Reading Manuel D. Duldulao’s THE FILIPINOS: PORTRAIT OF A PEOPLE

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In ancient times this was a land-track to Indonesia and even now one can see at night the quivering lights of Borneo towns from some of the Sulu islands. The Batanes Islands, off the northern coast of Luzon, sprinkle 18 tidbits to within 65 miles of Taiwan.

To this close proximity must be added evidence of early linkage with the “chain of fire” that once ringed the vast unbroken continent. One chain of volcanoes leads north from Borneo through Palawan and Mindoro to western and northern Luzon. Another line simmers from the same start but this time through the Sulu Archipelago and western Mindanao into Negros where Mount Canlaon still stands in turmoil after having poured out tons of lava that were to become fertile layers for the growing of sugar.

The eruption of Taal Volcano in 1965, after being quiet for 50 years, showed once more the hold of nature’s wrath on life in the Islands. The volcano, rising on an island in the middle of Lake Bonbon, 40 miles south of Manila, roared for three days, and blasted out untold tons of ash, mud, and glowing pumice. Steam shot 1000 feet aloft, spreading debris so thick that it buried houses and killed 200 out of the 3000 people who lived on the island.


The late Manuel D. Duldulao was a well-known Filipino journalist and art commentator.

Currently Reading SOLVING STONEHENGE, by Anthony Johnson

The book was a gift from the author, who self has never met. He mailed it to Redwood City from Oxford University, where he taught. Self was blogging about Stonehenge (and was also writing flash about Stonehenge — those flash can still be found in Wigleaf). He left her a message on this blog. Then sent her the book.

In 1992, a burial site was discovered, 5 km east of Stonehenge. It was the grave of an adult man, “around 35-45 years old.” The man was deemed to be important because “ten times the usual number of finds accompanied the body.” He “had been laid on his left side … facing north.” Buried with him were:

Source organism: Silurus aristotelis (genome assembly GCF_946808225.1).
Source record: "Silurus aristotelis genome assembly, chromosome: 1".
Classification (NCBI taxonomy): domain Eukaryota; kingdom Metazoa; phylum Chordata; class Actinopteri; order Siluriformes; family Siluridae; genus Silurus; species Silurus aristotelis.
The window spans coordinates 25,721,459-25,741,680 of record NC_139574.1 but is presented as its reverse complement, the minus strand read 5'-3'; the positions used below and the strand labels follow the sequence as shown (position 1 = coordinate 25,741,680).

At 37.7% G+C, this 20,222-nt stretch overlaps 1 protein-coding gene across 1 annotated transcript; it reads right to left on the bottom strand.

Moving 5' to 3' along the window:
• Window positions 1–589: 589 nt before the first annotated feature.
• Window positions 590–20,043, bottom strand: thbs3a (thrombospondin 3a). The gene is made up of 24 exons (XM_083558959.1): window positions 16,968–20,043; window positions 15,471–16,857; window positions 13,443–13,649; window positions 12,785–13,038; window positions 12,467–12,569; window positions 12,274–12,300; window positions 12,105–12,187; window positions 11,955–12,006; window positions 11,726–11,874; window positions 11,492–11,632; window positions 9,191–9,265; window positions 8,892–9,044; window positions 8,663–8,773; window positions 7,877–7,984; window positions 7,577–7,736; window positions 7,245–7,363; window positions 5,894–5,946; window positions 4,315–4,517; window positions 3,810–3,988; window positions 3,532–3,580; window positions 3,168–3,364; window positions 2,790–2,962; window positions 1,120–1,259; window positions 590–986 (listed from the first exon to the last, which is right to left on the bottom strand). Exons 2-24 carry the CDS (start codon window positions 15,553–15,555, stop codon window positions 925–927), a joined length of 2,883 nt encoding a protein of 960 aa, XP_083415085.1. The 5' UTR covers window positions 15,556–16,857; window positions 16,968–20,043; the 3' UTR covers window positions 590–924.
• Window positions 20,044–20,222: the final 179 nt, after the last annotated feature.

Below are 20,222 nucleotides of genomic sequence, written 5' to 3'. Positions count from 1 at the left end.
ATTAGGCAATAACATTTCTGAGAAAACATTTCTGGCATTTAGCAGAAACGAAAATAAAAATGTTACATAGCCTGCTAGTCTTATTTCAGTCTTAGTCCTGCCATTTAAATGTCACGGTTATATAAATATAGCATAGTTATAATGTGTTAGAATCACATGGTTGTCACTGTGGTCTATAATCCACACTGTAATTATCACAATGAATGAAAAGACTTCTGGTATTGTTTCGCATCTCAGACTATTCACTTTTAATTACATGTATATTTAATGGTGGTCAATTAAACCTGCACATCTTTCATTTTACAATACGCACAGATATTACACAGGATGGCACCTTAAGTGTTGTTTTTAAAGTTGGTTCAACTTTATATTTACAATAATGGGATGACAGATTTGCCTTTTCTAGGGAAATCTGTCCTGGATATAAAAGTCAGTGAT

• two archer’s wristguards (one of which was made from black sandstone and came from the coast, 50 km away)
  • three copper knives
  • He must “have been buried with a bow and a quiver containing arrows, for 17 flint arrowheads were also present.”
  • a type of miniature anvil known as a ‘cushion stone’
  • a pair of sheet gold loop earrings

In 1993, a second grave was discovered, 6 km east of Stonehenge. This contained “the remains of seven individuals, all males: three adults, a teenager, and three children.” The oldest individual was “buried with his legs tucked up” and his head again pointing north.

The man in the 1992 grave has been given the name the Amesbury Archer.

In 2001, at Rameldry Farm, in Fife, Scotland, “a farmer’s plough caught the capstone covering an early Bronze Age” grave. Inside “a stone cist lay the skeleton of an adult male around 40 – 45 years, whose bones produced a radiocarbon date of 2280 – 1970 BC.”

Why is self reading so diligently about Bronze Age graves? She’s trying to finish her horror story and it’s about a team of scientists who stumble on some very disturbing findings in Antarctica. Hoping she can absorb some of the language.

She has so many questions: Why were people buried with heads facing north? Did they come from the north? Why were the oldest individuals around 40-45 years old, was that the normal life expectancy in the Bronze Age? Why were the graves of males exclusively? Where were the females buried?

More:

Suddenly, around 1700 BC, there is a disruption in the quality and quantity of metalwork found in graves in Britain. This coincided with “the apparent abandonment of Stonehenge.” By 1400 BC, “it appears that Stonehenge, already some 1,000 years old, had been abandoned.”

Stay tuned, dear blog readers. Stay tuned.

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